Weyerhaeuser announces Montana land sale finalized

by Chris Peterson
Editor | March 26, 2020 5:26 PM

Weyerhaeuser announced late Thursday it had closed the sale of 630,000 acres of Montana timberlands to Southern Pines Plantations for approximately $145 million in cash.

“The sale of our Montana timberlands is part of our ongoing effort to strategically optimize our timberland portfolio,” said Devin W. Stockfish, president and chief executive officer of Weyerhaeuser. “I want to thank the employees of the Montana timberlands team for continuing to operate safely throughout this process, and for their contributions to Weyerhaeuser over the years.”

The transaction was announced in December 2019, and the company’s three manufacturing facilities in Montana are not affected by the sale, the company claimed.

“We’re proud to continue supporting Montana communities through our mills and other local operations,” said Stockfish.

It isn’t clear how many employees who worked in the local woods for the company will lose their jobs. The lands cover a wide swath along U.S. Highway 2 from just outside Kalispell to Libby. Plum Creek owned the lands for years and allowed folks to hunt and fish on them through the state’s block management program.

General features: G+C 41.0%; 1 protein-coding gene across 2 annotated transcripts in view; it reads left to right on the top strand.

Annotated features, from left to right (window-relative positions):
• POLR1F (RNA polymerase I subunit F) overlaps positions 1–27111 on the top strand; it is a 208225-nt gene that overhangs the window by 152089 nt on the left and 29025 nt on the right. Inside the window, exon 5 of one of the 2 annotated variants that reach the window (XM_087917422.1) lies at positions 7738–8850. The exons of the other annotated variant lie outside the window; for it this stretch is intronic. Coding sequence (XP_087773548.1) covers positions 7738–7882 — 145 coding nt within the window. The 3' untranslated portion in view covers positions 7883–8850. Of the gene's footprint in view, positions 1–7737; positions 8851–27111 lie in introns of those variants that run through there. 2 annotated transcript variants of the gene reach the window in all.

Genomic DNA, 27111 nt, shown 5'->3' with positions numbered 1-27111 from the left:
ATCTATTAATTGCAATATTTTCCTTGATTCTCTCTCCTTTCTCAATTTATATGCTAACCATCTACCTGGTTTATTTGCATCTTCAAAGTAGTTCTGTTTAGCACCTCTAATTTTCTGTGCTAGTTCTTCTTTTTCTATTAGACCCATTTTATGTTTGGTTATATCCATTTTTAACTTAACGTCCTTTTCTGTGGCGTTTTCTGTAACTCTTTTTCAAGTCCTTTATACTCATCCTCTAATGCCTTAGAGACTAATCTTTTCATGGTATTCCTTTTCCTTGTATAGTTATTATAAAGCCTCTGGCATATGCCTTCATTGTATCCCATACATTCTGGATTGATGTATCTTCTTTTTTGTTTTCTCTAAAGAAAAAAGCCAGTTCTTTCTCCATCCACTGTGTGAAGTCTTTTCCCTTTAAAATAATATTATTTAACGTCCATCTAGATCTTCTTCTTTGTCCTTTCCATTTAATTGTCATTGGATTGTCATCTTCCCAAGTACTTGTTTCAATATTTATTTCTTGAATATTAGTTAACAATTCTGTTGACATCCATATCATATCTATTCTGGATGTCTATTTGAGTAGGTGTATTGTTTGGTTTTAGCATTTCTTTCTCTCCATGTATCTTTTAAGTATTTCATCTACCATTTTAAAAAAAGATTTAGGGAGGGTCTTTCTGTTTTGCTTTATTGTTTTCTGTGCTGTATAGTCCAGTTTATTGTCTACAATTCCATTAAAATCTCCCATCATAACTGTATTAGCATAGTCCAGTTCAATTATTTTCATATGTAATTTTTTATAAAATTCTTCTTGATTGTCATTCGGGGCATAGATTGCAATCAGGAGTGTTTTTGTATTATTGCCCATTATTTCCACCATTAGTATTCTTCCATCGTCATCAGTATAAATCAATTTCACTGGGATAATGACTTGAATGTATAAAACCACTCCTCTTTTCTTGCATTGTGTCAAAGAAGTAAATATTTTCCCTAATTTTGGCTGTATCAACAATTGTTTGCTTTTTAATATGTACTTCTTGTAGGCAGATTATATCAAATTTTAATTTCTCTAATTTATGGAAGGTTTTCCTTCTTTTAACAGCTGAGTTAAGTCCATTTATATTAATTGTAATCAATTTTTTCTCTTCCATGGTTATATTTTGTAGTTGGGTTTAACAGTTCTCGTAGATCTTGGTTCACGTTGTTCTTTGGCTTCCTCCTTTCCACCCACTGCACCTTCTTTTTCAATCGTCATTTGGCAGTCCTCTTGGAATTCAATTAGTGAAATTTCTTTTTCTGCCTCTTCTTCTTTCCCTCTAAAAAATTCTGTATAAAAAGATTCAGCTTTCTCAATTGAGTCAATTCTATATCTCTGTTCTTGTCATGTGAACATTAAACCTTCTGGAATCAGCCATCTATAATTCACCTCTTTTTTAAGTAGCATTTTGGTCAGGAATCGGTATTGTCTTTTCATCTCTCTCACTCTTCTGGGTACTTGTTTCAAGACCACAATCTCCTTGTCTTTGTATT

The two companies merged in 2016. Weyerhaeuser’s other land holdings in the West are typically leased out and recreationists often need to pay-to-play to use the lands. Montanans balked at that idea when the company first announced the merger.

Weyerhaeuser officials could not be immediately reached for comment.

Weyerhaeuser has come under fire from both the public and local officials for the Montana sale, as they fear that the lands, which have been used by the public for hunting and fishing for generations, will now be off-limits.

Southern Pines, however, claims it doesn’t have plans to change Weyerhaeuser’s previous public lands policy.

On the timber side, sources have said both privately and publicly that the holdings don’t have much merchantable timber left — the company and Plum Creek over the years simply over harvested them. While they’re green with trees, there’s few large trees left and it will take decades to regrow the forests so they have merchantable saw logs.